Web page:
Tips For Maintaining and Storing Your Snowblower

Image of a man in the process of cleaning his garage

With the arrival of spring, it’s time to start thinking about storing winter items such as snowblowers for the season.

A lot of snowblower owners get through the part of the owner’s manual that covers how to operate these machines, but often neglect the section that deals with snowblower maintenance, says Gavin Duong, owner and founder of On Spot Repair, based in Stouffville, Ontario.

That can be especially damaging after winters that demand a lot from these machines, repairing these snowblowers can cost anywhere from several hundred dollars to a few thousand dollars.

Electric snowblowers, either corded or battery-powered, which suit smaller outdoor spaces and less snowfall, are pretty much maintenance-free. But if you’re looking at clearing snow more than a foot deep, you’ll need a heavier, gas-powered version.

Lack of care can mean costly repair

Sitting idle and improper storage are the leading causes of problems with gas snowblowers. The most common reason snowblower owners seek services from Alberta Small Engine Services Ltd. in Edmonton is clogged carburetors, says Tim Letourneau, who works in sales and service for the company.

That’s usually the result of gas being left in the tank during the off-season. A sticky residue gets left over as the gas evaporates, which can clog-up the carburetor and doesn’t allow the engine to start. Letourneau says it depends on the carburetor, but the cost to clean one is around $130 and rebuilding or replacing it costs even more, so a little preventative maintenance goes a long way to ensuring your snowblower functions properly and lasts for years.

Snowblower maintenance tips

  • Use the right products in your gas tank. When you fill up the tank with gas at the start of the season— which should be premium fuel, with no ethanol, such as 89 octane and higher, and which will burn cleaner in the engine —make sure you include fuel stabilizer. Add this to the gas can when you fill it up. This will ensure your snowblower runs cleanly, preventing clogs in the tank, fuel lines, injectors and carburetor.
  • Empty the gas tank when the season is over. “The most important thing is to drain the fuel from the tank and run the carburetor dry, then shut off the gas valve,” Duong says. That’s especially important if you filled the tank with regular gas, he adds. Regular gas contains ethanol, which can separate after three to six months inside your fuel tank. Ethanol, a type of alcohol, can cause corrosion inside the carburetor.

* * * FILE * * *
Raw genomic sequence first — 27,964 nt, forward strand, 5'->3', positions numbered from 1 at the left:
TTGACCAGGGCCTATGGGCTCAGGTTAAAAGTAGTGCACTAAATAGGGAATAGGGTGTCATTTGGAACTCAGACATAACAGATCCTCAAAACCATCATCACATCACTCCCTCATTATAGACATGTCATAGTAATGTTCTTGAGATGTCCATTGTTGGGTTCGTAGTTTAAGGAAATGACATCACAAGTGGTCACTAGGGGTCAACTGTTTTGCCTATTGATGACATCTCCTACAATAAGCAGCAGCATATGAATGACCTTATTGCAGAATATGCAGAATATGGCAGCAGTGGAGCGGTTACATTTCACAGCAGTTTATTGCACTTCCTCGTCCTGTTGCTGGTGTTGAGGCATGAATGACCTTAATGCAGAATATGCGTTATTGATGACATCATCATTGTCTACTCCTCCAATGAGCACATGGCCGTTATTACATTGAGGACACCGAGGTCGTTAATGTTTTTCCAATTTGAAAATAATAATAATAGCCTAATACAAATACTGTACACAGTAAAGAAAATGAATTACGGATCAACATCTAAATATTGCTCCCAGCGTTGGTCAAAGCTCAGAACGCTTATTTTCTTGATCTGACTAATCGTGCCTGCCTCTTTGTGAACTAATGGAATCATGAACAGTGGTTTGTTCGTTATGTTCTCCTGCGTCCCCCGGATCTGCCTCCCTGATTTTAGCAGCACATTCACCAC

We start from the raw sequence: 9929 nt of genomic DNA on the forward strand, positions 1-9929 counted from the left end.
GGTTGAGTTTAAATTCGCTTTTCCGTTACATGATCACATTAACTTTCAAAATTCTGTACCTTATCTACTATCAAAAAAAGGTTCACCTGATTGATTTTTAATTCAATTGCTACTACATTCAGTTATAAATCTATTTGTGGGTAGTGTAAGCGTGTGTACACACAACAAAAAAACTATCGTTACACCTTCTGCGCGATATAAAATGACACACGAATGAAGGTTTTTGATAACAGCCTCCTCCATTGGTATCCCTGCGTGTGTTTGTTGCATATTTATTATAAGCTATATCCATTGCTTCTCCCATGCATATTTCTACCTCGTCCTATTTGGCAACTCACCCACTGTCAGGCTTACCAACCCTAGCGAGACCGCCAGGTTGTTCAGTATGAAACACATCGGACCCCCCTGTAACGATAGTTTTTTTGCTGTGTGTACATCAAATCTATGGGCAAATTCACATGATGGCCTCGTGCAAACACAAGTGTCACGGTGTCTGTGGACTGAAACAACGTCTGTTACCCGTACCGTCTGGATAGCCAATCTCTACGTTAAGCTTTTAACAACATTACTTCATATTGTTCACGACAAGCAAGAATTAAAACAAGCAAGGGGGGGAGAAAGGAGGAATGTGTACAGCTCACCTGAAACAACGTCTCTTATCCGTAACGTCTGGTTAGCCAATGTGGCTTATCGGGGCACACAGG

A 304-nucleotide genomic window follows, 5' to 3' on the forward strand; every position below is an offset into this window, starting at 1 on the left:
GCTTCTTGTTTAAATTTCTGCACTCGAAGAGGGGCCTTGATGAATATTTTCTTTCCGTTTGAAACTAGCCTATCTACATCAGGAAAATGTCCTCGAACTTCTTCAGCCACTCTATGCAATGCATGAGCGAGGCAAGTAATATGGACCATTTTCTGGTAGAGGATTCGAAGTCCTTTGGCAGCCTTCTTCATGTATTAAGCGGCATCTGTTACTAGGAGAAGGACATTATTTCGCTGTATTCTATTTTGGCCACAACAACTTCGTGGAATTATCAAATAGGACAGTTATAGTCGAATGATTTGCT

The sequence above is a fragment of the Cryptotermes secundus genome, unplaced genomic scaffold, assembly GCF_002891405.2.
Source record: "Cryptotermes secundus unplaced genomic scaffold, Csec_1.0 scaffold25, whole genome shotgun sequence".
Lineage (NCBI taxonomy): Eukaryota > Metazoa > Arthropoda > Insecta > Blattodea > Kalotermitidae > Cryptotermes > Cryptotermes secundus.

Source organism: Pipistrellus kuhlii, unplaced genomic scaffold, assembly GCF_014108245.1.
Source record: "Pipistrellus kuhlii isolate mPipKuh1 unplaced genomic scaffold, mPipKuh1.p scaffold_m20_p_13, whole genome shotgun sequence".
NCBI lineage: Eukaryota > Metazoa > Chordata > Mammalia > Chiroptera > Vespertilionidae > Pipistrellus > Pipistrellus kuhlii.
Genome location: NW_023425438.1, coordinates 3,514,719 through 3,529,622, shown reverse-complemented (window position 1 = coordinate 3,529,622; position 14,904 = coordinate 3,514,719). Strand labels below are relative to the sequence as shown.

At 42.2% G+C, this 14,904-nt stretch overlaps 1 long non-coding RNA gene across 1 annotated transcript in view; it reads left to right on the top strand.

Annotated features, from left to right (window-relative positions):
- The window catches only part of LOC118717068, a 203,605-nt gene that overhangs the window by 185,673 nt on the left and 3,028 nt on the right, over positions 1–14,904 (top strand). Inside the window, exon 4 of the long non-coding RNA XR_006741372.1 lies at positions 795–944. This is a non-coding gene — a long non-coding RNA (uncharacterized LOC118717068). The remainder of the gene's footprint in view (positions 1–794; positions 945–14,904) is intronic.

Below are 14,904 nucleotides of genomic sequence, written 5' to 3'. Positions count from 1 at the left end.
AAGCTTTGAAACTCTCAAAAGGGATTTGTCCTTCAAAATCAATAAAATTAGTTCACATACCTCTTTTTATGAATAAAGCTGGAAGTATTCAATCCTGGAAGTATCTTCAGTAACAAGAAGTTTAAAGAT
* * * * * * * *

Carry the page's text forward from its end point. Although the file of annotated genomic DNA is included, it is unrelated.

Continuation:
• Store your snowblower properly.
    • It’s important to keep the snowblower out of the elements when you store it. The electric starter is sensitive to moisture. Duong says he gets a lot of calls about snowblower starters not working because it was exposed to moisture during storage.
    • If you’re storing it in the garage, don’t cover it with anything, since that traps the moisture. “The less moisture, the better,” he says. If you’re going to cover it, buy a snowblower cover, as opposed to a plastic tarp, since covers breathe better, reducing the likelihood of moisture buildup.
    • Buy a rubber mat to park the snowblower on, since the machine can leak fuel.
    • Keep the snowblower away from fire hazards such as water heaters, furnaces or clothes dryers. Emptying the fuel for storage also helps to lower the risk of fire.
  • Check the spark plug. Disconnect it from the lead, and look for any damage, or salt and grit, and replace it if there’s buildup or if the machine’s engine is misfiring or having trouble starting.
  • Check the belts on the engine for wear and tear and replace if necessary.
  • Change the oil. First, start the engine to get the oil flowing. Then turn the engine off, drain the oil and fill the machine back up with new oil.
  • Wash the machine. This is usually most easily done over the spring or summer and will remove any salt, sand and grime, to help reduce buildup on the machine’s moving parts.

An ounce of prevention …

When a driveway is covered in snow, no one wants to learn their snowblower doesn’t start or won’t work properly, forcing them to grab a shovel instead. Prevention is worth a pound of cure and, with a few simple steps to store and properly maintain the snowblower yourself, or by calling in professionals for a yearly tune-up, you can avoid costly repairs, increase the life of your investment and save your back from manually shovelling snow with a shovel.

Disclaimer: This information and the opinions expressed in this blog are based on research and interviews with the authorities identified, conducted on behalf of Allstate Canada. They have been provided for your convenience only and should not be construed as providing legal or insurance advice.